For a video-editing system, don't do anything with hardware acceleration, etc. Have it encode via just your CPU cores. So, find a used hexacore. If you're lucky, you could get a used XEON hexacore 1366 for $40 and overclock it to 4.2GHz, but finding a LGA 1366 motherboard will be tougher. If you do find one, they usually sell for $110, but heck, for $150, it would still be worth it.

 

Otherwise, you might find a used 3930K for $250 or under, and a X79 motherboard for ~$120. Overclock to 4.5GHz easily, and you're good for a few more years.

 

There are three reasons you'd want a graphics card for video editing.

1. Color calibration. To get the full 100% sRGB for a monitor that supports it, then you'll want a graphics card. If you are particular about getting the colors right, then you'll also want a calibration tool, like a Spyder Elite 4 Pro (or Elite 5 Pro).

2. Faster preview/rendering and in HD. All video editing software nowadays allows this, and if the task is handled by a capable graphics card using OpenCL, OpenGL, or CUDA, then you'll be able to trim, playback, etc., in your preview pane. This is really handy if you're editing high resolution videos.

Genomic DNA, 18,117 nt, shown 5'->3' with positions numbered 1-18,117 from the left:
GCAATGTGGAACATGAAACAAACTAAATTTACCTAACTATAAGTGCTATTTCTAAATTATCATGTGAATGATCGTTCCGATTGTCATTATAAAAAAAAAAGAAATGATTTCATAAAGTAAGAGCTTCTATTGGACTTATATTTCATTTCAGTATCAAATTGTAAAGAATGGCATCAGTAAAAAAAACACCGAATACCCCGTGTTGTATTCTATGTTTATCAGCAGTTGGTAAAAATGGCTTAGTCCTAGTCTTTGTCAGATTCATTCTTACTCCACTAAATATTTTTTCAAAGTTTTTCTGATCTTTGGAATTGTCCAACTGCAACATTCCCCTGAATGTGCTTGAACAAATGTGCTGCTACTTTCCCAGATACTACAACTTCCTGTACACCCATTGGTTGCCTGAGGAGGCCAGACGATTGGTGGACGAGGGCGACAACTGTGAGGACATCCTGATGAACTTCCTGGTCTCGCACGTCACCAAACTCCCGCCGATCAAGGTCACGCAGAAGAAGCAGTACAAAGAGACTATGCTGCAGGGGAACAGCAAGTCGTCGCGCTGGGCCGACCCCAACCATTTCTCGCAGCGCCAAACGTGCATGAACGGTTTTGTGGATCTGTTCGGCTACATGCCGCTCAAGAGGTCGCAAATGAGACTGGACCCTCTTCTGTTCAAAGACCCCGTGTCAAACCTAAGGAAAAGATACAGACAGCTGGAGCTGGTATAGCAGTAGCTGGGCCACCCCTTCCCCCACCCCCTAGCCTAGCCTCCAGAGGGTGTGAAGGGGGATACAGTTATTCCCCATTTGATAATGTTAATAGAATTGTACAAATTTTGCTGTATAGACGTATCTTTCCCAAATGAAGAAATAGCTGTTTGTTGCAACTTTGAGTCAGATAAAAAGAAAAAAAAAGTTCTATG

3. If you don't care about the quality, and want to encode your video using hardware acceleration for faster encoding using OpenCL or CUDA. However, encoding 1440P @ 60FPS 5 minute videos doesn't take more than a few minutes on a 3930K at 4.5GHz, so you really don't need hardware acceleration for super speedy encoding.

 

I hope that helps.

 

My focus is definitely on a MUCH better processor, although I was under the impression that GPU rendering would cut times in half over using just the CPU, what with CUDA and OpenCL, etc. However it does seem as though GPU rendering in most capacities isn't all that important anymore, so I'll definitely factor that into keeping with Nvidia and Shadowplay.

 

What is a 3930K on the price/performance scale? Processors are my least knowledgeable area to be completely honest! :P

 

What all do you have in your current system other than the FX 4300 and GTX 960?

 

That would help! Apologies!  :wacko:

 

We're on 8GB of DDR3 RAM (unsure of the speed though,) plugged into a GA-78LMT micro-ATX motherboard. Pretty low-key Coolermaster Case with 1 intake fan and 2 exhaust fans, too. The PSU isn't fancy. It's a Corsair CX430, which will more than likely need to be replaced in a new build, too. The power supply is a big contributor to my decision to go for the GTX 960 over the equivalently priced AMD card, as the power requirement was quite a bit lower. Hasn't let me down, in any case!

 

Also running a single 1TB HDD as well, which may bottleneck slightly when playing and recording simultaneously.

 

I feel so out of the loop. Hopefully I've been clear and concise enough  :doh:

Edited by Viexi

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I am still on 3930K's, and used prices, nothing can compare price/performance if you can get them for what I suggested. For video encoding, it will beat out an overclocked 6700K at 4.8GHz easily.